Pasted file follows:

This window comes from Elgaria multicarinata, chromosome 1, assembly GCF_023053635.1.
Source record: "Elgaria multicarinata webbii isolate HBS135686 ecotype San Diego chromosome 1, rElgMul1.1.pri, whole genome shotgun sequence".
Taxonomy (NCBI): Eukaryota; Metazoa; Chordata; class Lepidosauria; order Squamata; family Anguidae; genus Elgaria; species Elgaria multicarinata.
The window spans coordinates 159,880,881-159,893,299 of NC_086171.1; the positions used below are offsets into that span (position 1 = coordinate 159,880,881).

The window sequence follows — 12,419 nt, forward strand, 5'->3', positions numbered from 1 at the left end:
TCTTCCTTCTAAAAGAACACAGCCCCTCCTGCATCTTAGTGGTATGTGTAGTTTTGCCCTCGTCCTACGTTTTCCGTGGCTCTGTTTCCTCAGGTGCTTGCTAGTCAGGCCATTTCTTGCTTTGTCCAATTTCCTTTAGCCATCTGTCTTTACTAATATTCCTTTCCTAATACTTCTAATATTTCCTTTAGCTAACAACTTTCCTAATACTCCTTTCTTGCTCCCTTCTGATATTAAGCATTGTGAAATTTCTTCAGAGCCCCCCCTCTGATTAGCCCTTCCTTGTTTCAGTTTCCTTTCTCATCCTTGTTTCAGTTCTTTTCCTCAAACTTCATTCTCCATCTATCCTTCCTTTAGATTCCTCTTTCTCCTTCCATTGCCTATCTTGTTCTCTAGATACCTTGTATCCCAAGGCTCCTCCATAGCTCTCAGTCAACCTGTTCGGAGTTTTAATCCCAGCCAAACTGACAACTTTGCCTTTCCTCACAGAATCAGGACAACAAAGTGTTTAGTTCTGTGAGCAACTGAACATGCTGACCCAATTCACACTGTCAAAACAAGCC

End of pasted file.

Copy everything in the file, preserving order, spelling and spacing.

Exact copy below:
This window comes from Elgaria multicarinata, chromosome 1, assembly GCF_023053635.1.
Source record: "Elgaria multicarinata webbii isolate HBS135686 ecotype San Diego chromosome 1, rElgMul1.1.pri, whole genome shotgun sequence".
Taxonomy (NCBI): Eukaryota; Metazoa; Chordata; class Lepidosauria; order Squamata; family Anguidae; genus Elgaria; species Elgaria multicarinata.
The window spans coordinates 159,880,881-159,893,299 of NC_086171.1; the positions used below are offsets into that span (position 1 = coordinate 159,880,881).

The window sequence follows — 12,419 nt, forward strand, 5'->3', positions numbered from 1 at the left end:
TCTTCCTTCTAAAAGAACACAGCCCCTCCTGCATCTTAGTGGTATGTGTAGTTTTGCCCTCGTCCTACGTTTTCCGTGGCTCTGTTTCCTCAGGTGCTTGCTAGTCAGGCCATTTCTTGCTTTGTCCAATTTCCTTTAGCCATCTGTCTTTACTAATATTCCTTTCCTAATACTTCTAATATTTCCTTTAGCTAACAACTTTCCTAATACTCCTTTCTTGCTCCCTTCTGATATTAAGCATTGTGAAATTTCTTCAGAGCCCCCCCTCTGATTAGCCCTTCCTTGTTTCAGTTTCCTTTCTCATCCTTGTTTCAGTTCTTTTCCTCAAACTTCATTCTCCATCTATCCTTCCTTTAGATTCCTCTTTCTCCTTCCATTGCCTATCTTGTTCTCTAGATACCTTGTATCCCAAGGCTCCTCCATAGCTCTCAGTCAACCTGTTCGGAGTTTTAATCCCAGCCAAACTGACAACTTTGCCTTTCCTCACAGAATCAGGACAACAAAGTGTTTAGTTCTGTGAGCAACTGAACATGCTGACCCAATTCACACTGTCAAAACAAGCC